Sunday, December 11, 2011

Rough Job Market For Recent Grads

It might be hard to notice from the even, detached tone in which I write this blog (hehe), but I have little sympathy for those who complain about not getting jobs when their degrees are in Aggrieved Victim Studies, communications, Sanskrit Literature, Film History, Psychology, and the like. Those are all perfectly valid majors, if you're seeking self-actualization and enjoyment. If you're seeking employment, these are not the majors you are looking for--and you don't need Obi Wan's handwave while saying it to make it true.

These people, on the other hand, I have genuine sympathy for, because we always hear about how important these fields are and how we need more graduates in such fields:
"I'm frustrated," said Sergey Savrasov, 21. Savrasov recently graduated from UC Santa Cruz with degrees in computational mathematics and business management economics. He now works for a Davis moving company.

"The response rate to applications is pretty slow," he said, "even though I'm a very qualified job candidate with two degrees"...

Savrasov speaks three languages and twice made the dean's honor list. But he's still hauling furniture out of recently sold homes...

Savrasov managed to complete his education without racking up huge debts – his parents picked up most of the costs. And he's still working.

Eduardo Salinas, 31, of Sacramento is not so fortunate.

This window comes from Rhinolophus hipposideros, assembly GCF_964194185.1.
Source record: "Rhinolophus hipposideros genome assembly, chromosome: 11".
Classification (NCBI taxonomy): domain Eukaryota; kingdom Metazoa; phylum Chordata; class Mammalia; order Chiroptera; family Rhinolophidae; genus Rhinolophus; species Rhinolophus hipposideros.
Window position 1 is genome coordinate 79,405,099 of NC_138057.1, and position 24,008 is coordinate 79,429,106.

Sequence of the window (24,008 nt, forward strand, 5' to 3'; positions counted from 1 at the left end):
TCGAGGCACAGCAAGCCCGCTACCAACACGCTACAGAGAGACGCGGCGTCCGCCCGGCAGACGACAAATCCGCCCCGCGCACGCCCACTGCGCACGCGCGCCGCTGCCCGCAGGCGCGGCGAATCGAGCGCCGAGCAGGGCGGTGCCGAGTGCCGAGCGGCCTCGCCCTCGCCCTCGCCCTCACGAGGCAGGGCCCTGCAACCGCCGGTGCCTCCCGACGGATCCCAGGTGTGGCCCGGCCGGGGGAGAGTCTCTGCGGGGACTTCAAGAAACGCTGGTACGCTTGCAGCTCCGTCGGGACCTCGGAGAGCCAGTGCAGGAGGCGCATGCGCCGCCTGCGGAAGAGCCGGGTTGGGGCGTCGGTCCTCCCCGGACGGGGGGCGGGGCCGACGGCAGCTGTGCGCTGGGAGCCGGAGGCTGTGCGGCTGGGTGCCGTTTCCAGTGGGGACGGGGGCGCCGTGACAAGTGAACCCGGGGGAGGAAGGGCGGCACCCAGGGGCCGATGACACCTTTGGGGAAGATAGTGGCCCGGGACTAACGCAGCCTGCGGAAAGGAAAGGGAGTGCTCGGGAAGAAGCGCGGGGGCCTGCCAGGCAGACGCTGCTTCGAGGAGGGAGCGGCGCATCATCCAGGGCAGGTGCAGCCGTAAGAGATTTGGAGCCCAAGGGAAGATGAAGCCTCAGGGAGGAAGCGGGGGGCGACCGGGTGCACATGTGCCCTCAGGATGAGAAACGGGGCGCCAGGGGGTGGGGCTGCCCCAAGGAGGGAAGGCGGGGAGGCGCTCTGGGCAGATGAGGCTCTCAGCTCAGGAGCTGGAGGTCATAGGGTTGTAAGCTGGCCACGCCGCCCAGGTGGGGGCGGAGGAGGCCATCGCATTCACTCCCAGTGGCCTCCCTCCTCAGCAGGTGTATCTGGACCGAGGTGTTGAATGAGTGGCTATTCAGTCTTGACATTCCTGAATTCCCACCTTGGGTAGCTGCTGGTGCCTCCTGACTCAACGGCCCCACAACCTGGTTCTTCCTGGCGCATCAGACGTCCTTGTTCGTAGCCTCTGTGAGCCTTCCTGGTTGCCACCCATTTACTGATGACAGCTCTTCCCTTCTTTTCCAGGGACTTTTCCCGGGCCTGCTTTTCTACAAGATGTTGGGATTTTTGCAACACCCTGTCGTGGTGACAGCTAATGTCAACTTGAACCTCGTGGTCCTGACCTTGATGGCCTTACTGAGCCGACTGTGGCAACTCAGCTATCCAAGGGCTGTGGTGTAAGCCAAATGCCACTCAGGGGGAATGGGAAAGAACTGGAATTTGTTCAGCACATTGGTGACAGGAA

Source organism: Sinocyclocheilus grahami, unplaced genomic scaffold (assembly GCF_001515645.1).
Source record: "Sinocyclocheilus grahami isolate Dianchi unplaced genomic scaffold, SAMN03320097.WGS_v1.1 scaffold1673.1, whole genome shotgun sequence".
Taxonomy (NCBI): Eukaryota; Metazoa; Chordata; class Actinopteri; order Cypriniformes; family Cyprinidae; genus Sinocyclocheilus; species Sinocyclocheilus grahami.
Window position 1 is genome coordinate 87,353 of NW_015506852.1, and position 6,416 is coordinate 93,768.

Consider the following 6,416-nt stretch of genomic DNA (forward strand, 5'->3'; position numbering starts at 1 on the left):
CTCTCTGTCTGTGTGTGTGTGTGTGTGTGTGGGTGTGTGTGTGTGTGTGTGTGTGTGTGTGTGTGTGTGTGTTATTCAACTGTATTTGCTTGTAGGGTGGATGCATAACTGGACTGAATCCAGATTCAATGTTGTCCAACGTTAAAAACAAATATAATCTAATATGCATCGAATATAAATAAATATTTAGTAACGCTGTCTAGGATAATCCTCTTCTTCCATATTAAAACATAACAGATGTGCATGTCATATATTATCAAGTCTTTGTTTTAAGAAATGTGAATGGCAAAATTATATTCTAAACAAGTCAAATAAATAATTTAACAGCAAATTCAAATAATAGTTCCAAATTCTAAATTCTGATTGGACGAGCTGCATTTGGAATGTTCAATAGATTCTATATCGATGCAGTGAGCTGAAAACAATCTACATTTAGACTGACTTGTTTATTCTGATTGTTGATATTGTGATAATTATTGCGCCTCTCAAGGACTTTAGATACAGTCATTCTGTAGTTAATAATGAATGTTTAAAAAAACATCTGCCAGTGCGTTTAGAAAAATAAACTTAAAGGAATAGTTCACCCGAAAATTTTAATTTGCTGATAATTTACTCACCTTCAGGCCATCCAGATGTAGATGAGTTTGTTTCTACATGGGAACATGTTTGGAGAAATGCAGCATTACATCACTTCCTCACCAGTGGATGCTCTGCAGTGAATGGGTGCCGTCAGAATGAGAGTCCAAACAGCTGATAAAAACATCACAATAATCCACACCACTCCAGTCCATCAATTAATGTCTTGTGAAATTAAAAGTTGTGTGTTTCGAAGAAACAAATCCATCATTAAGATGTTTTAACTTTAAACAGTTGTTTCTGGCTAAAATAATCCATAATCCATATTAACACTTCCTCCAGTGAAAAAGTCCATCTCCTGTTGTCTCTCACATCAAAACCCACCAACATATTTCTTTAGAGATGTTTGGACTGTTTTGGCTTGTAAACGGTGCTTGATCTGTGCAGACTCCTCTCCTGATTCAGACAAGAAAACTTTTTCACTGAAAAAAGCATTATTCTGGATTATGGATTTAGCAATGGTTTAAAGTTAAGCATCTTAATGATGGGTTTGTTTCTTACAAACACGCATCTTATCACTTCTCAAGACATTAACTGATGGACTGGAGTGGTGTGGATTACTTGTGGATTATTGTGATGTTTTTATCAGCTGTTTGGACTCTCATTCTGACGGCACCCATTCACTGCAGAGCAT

A U.S. Marine Corps veteran, Salinas worked the last several years as a CAD drafter – he used computer software to create blueprints for construction projects.

Salinas believed that he could do more, though, and enrolled in the construction management program at ITT Technical Institute in Rancho Cordova. He went to school full time while working full time. In June, his employer laid him off.

Salinas graduated from ITT in September. Now he's struggling to find a job in the anemic construction industry. He owes $60,000 in student loans.

He still wants something more prestigious than his old job, which does not require a four-year degree, but he's worried that he may not find it. His backup plan is to start his own business.

"I just want to get my foot in the door," he said. "But that's impossible."

STEM is supposed to be the Promised Land....

7 comments:

Teacher gardener said...

My daughter just graduated in mechanical engineering. No responses to her many job apps. When she started college, "everyone" said that being a woman in this field would more than guarantee a job. ha ha

Lady Harriet said...

I just graduated in May with a BA in Economics and minor in Math. More than seven months and many applications later, the only interview I've had is for a grocery store job paying just above minimum wage. I haven't heard back from them. I realize that part of my problem is that I'm trying to leave my hometown (the totally insane Madison, WI) and employers give you less consideration if you live out-of-state.